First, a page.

left: "50%",
			right: "10px",
			bottom: "10px",
			margin: "auto"
		}
	},
	// ... more options ...
];

When I then run this Alpine.js demo and select different options, I can see the box moving around within the container:

A positioned box being moved around the screen as the inset values and margins are being adjusted dyamically with Alpine.js.

In this demo, the box has a fixed-size, which is needed in order for the margin values to work their magic. However, you can get around this constraint in very modern browsers by using CSS fit-content for the width and height. That said, I haven't used this property myself; and, I'm not sure if it's considered (by Google's Baseline project) be "widely available" yet since it still required a vendor-prefix in late 2021.

I'm going to need to let this all sink in a bit - it still hurts my brain. But, this is a very cool technique; and, having it in my back pocket is almost certainly going to be a value-add.

With that said, here's the full code for the HTML page:

<!doctype html>
<html lang="en">
<head>
	<link rel="stylesheet" type="text/css" href="./main.css" />
</head>
<body x-data="demo">

	<h1>
		Using Margins With Four-Sided Positioning In CSS
	</h1>

	<style type="text/css">

		/* Creating a relative-position container. */
		.container {
			position: relative ;
			width: 650px ;
			height: 200px ;
		}

		/* Creating an absolute-position element within the container. */
		.box {
			position: absolute ;
			width: 50px ;
			height: 50px ;
			/*
				Set sensible defaults for all of these properties. Then, we will use the
				Alpine.js model bindings below to override a subset of these values and
				move the box around within its container.
			*/
			bottom: auto ;
			left: auto ;
			right: auto ;
			top: auto ;
			margin: 0 ;
		}

	</style>

	<div
		x-ref="container"
		tabindex="1"
		@mousedown="$refs.container.focus()"
		@keydown="moveBox( $event )"
		class="container">
		<div
			class="box"
			x-bind:style="boxStyles[ selectedIndex ].styles">
		</div>
	</div>

	<!--
		We're using the Alpine.js X-MODEL directive to choose from a collection of style
		options. As the selectedIndex is updated, the new set of styles will be applied
		to the box above (changing its top/bottom/left/right/margin properties).
	-->
	<div class="tools">
		<select x-model.number="selectedIndex">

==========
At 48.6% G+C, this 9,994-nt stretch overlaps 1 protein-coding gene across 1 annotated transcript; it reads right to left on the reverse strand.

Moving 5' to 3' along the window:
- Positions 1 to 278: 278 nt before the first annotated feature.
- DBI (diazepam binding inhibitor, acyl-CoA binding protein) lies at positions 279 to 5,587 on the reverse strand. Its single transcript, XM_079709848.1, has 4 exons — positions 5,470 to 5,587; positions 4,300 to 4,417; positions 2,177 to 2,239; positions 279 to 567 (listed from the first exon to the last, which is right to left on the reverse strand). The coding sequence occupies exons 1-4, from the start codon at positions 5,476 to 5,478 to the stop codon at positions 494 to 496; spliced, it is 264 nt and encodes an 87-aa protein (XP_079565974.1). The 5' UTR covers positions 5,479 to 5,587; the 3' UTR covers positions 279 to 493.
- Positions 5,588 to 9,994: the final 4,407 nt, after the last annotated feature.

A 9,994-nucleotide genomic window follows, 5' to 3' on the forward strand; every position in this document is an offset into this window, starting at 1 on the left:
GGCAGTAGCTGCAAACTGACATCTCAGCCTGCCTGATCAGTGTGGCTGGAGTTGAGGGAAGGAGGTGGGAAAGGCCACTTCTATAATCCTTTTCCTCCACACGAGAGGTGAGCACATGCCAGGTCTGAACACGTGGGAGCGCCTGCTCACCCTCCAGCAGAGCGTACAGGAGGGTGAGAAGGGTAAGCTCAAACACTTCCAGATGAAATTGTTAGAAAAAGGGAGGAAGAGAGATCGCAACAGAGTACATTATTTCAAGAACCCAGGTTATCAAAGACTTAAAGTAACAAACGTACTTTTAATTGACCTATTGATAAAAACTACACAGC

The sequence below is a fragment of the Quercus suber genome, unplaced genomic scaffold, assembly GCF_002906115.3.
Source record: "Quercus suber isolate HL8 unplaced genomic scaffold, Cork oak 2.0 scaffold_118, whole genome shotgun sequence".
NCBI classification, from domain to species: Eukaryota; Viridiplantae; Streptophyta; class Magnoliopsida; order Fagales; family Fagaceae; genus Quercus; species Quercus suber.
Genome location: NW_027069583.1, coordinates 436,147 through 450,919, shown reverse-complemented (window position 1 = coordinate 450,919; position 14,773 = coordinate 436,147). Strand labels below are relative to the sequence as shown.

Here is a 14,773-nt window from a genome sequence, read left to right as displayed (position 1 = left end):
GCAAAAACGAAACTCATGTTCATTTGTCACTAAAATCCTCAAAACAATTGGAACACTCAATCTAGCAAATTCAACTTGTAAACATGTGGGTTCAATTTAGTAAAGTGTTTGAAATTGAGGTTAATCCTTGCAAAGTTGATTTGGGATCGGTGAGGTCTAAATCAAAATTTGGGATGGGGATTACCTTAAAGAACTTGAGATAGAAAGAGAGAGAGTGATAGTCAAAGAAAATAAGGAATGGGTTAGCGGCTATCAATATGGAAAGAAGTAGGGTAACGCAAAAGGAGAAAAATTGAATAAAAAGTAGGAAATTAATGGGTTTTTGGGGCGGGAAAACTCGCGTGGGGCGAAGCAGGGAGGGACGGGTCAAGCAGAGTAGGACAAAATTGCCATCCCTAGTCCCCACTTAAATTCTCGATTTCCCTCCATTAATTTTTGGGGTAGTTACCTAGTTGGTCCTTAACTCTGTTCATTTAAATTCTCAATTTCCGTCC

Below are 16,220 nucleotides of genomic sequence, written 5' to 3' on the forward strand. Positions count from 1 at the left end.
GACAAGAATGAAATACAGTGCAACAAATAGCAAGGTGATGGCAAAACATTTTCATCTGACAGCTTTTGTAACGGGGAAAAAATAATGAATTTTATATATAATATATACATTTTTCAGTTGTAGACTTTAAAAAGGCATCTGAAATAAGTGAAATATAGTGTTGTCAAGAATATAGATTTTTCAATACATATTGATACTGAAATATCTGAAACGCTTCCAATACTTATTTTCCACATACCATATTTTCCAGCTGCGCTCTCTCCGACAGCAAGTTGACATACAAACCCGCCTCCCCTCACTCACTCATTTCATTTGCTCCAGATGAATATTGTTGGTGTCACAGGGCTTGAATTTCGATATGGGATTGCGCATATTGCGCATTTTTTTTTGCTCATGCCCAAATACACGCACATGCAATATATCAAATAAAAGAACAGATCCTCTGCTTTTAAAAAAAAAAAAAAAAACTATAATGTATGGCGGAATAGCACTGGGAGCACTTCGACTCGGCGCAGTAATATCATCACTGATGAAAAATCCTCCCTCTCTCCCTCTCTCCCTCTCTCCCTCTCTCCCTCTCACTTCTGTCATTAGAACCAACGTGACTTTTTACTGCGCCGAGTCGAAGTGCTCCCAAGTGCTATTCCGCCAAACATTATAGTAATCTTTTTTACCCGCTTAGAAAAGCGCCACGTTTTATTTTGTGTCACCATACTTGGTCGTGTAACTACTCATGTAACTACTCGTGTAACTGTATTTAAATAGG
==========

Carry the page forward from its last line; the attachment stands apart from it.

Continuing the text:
<template x-for="( option, i ) in boxStyles">
				<option x-text="option.label" :value="i"></option>
			</template>
		</select>
		<button @click="prevOption()">
			Prev
		</button>
		<button @click="nextOption()">
			Next
		</button>
	</div>

	<!-- Output the currently-selected styles (for debugging). -->
	<textarea
		readonly
		class="debugger"
		x-text="JSON.stringify( boxStyles[ selectedIndex ].styles, null, 4 )">
	</textarea>

	<script type="text/javascript" src="./main.js" defer></script>
	<script type="text/javascript" src="../../vendor/alpine/3.13.5/alpine.3.13.5.min.js" defer></script>

</body>
</html>

And, here's the full code for my Apline.js demo component:

function demo() {

	var boxStyles = [
		// Top row.
		{
			label: "Top-left",
			styles: {
				top: "10px",
				left: "10px"
			}
		},
		{
			label: "Top-mid-left",
			styles: {
				top: "10px",
				left: "10px",
				right: "50%",
				marginInline: "auto"
			}
		},
		{
			label: "Top-center",
			styles: {
				top: "10px",
				left: "10px",
				right: "10px",
				marginInline: "auto"
			}
		},
		{
			label: "Top-mid-right",
			styles: {
				top: "10px",
				left: "50%",
				right: "10px",
				marginInline: "auto"
			}
		},
		{
			label: "Top-right",
			styles: {
				top: "10px",
				right: "10px"
			}
		},
		// Mid-top row.
		{
			label: "Mid-top-left",
			styles: {
				top: "10px",
				left: "10px",
				bottom: "50%",
				marginBlock: "auto"
			}
		},
		{
			label: "Mid-top-mid-left",
			styles: {
				top: "10px",
				left: "10px",
				right: "50%",
				bottom: "50%",
				margin: "auto"
			}
		},
		{
			label: "Mid-top-center",
			styles: {
				top: "10px",
				left: "10px",
				right: "10px",
				bottom: "50%",
				margin: "auto"
			}
		},
		{
			label: "Mid-top-mid-right",
			styles: {